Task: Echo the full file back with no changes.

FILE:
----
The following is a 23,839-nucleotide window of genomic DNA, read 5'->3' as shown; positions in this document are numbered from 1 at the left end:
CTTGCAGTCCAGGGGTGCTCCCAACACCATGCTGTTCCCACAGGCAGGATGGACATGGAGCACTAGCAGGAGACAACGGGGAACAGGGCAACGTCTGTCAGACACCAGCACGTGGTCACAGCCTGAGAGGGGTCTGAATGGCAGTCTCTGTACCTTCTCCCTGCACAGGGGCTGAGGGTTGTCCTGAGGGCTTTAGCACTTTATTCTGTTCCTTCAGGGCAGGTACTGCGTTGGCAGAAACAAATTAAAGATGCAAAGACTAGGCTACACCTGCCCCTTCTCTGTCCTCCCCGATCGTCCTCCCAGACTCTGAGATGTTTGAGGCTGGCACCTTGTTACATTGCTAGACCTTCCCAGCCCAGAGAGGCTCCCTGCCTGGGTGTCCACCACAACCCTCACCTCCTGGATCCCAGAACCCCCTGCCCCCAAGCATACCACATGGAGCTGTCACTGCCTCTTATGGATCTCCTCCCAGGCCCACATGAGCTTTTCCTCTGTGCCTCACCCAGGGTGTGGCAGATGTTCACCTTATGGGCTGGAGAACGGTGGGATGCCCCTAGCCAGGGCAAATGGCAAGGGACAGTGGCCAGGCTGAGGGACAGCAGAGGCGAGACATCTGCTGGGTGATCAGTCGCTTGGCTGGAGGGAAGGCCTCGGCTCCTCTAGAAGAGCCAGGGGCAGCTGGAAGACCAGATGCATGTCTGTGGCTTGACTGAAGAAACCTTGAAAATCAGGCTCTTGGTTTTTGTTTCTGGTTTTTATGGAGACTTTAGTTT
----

The following is a 23,839-nucleotide window of genomic DNA, read 5'->3' as shown; positions in this document are numbered from 1 at the left end:
CTTGCAGTCCAGGGGTGCTCCCAACACCATGCTGTTCCCACAGGCAGGATGGACATGGAGCACTAGCAGGAGACAACGGGGAACAGGGCAACGTCTGTCAGACACCAGCACGTGGTCACAGCCTGAGAGGGGTCTGAATGGCAGTCTCTGTACCTTCTCCCTGCACAGGGGCTGAGGGTTGTCCTGAGGGCTTTAGCACTTTATTCTGTTCCTTCAGGGCAGGTACTGCGTTGGCAGAAACAAATTAAAGATGCAAAGACTAGGCTACACCTGCCCCTTCTCTGTCCTCCCCGATCGTCCTCCCAGACTCTGAGATGTTTGAGGCTGGCACCTTGTTACATTGCTAGACCTTCCCAGCCCAGAGAGGCTCCCTGCCTGGGTGTCCACCACAACCCTCACCTCCTGGATCCCAGAACCCCCTGCCCCCAAGCATACCACATGGAGCTGTCACTGCCTCTTATGGATCTCCTCCCAGGCCCACATGAGCTTTTCCTCTGTGCCTCACCCAGGGTGTGGCAGATGTTCACCTTATGGGCTGGAGAACGGTGGGATGCCCCTAGCCAGGGCAAATGGCAAGGGACAGTGGCCAGGCTGAGGGACAGCAGAGGCGAGACATCTGCTGGGTGATCAGTCGCTTGGCTGGAGGGAAGGCCTCGGCTCCTCTAGAAGAGCCAGGGGCAGCTGGAAGACCAGATGCATGTCTGTGGCTTGACTGAAGAAACCTTGAAAATCAGGCTCTTGGTTTTTGTTTCTGGTTTTTATGGAGACTTTAGTTT